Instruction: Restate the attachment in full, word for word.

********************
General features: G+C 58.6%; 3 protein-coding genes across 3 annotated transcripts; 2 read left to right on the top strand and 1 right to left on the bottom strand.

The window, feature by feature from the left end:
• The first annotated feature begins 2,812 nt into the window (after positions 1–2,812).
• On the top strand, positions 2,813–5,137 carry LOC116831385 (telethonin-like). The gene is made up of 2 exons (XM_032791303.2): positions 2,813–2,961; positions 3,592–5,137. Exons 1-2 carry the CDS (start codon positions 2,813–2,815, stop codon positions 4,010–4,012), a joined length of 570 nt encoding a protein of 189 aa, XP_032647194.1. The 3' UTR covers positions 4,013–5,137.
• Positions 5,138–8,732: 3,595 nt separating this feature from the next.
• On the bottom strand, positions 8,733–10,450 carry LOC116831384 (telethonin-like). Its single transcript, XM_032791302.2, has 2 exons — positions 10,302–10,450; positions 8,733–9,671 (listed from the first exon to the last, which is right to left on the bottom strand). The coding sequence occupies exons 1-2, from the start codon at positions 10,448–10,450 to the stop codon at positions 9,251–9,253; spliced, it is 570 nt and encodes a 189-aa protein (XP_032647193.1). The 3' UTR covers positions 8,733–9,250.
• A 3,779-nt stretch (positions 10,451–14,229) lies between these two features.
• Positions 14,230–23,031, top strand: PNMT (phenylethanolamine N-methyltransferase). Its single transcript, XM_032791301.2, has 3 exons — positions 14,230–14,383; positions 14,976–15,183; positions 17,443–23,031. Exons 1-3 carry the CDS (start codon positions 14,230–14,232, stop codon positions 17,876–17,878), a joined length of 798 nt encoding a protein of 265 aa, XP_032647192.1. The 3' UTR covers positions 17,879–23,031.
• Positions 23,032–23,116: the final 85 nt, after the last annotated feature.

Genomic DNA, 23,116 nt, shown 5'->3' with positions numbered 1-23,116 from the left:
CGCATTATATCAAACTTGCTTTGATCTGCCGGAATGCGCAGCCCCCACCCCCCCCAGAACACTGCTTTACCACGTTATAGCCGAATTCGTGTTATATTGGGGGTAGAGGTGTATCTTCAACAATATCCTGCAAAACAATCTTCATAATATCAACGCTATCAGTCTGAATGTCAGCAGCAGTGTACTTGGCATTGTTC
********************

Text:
General features: G+C 58.6%; 3 protein-coding genes across 3 annotated transcripts; 2 read left to right on the top strand and 1 right to left on the bottom strand.

The window, feature by feature from the left end:
• The first annotated feature begins 2,812 nt into the window (after positions 1–2,812).
• On the top strand, positions 2,813–5,137 carry LOC116831385 (telethonin-like). The gene is made up of 2 exons (XM_032791303.2): positions 2,813–2,961; positions 3,592–5,137. Exons 1-2 carry the CDS (start codon positions 2,813–2,815, stop codon positions 4,010–4,012), a joined length of 570 nt encoding a protein of 189 aa, XP_032647194.1. The 3' UTR covers positions 4,013–5,137.
• Positions 5,138–8,732: 3,595 nt separating this feature from the next.
• On the bottom strand, positions 8,733–10,450 carry LOC116831384 (telethonin-like). Its single transcript, XM_032791302.2, has 2 exons — positions 10,302–10,450; positions 8,733–9,671 (listed from the first exon to the last, which is right to left on the bottom strand). The coding sequence occupies exons 1-2, from the start codon at positions 10,448–10,450 to the stop codon at positions 9,251–9,253; spliced, it is 570 nt and encodes a 189-aa protein (XP_032647193.1). The 3' UTR covers positions 8,733–9,250.
• A 3,779-nt stretch (positions 10,451–14,229) lies between these two features.
• Positions 14,230–23,031, top strand: PNMT (phenylethanolamine N-methyltransferase). Its single transcript, XM_032791301.2, has 3 exons — positions 14,230–14,383; positions 14,976–15,183; positions 17,443–23,031. Exons 1-3 carry the CDS (start codon positions 14,230–14,232, stop codon positions 17,876–17,878), a joined length of 798 nt encoding a protein of 265 aa, XP_032647192.1. The 3' UTR covers positions 17,879–23,031.
• Positions 23,032–23,116: the final 85 nt, after the last annotated feature.

Genomic DNA, 23,116 nt, shown 5'->3' with positions numbered 1-23,116 from the left:
CGCATTATATCAAACTTGCTTTGATCTGCCGGAATGCGCAGCCCCCACCCCCCCCAGAACACTGCTTTACCACGTTATAGCCGAATTCGTGTTATATTGGGGGTAGAGGTGTATCTTCAACAATATCCTGCAAAACAATCTTCATAATATCAACGCTATCAGTCTGAATGTCAGCAGCAGTGTACTTGGCATTGTTC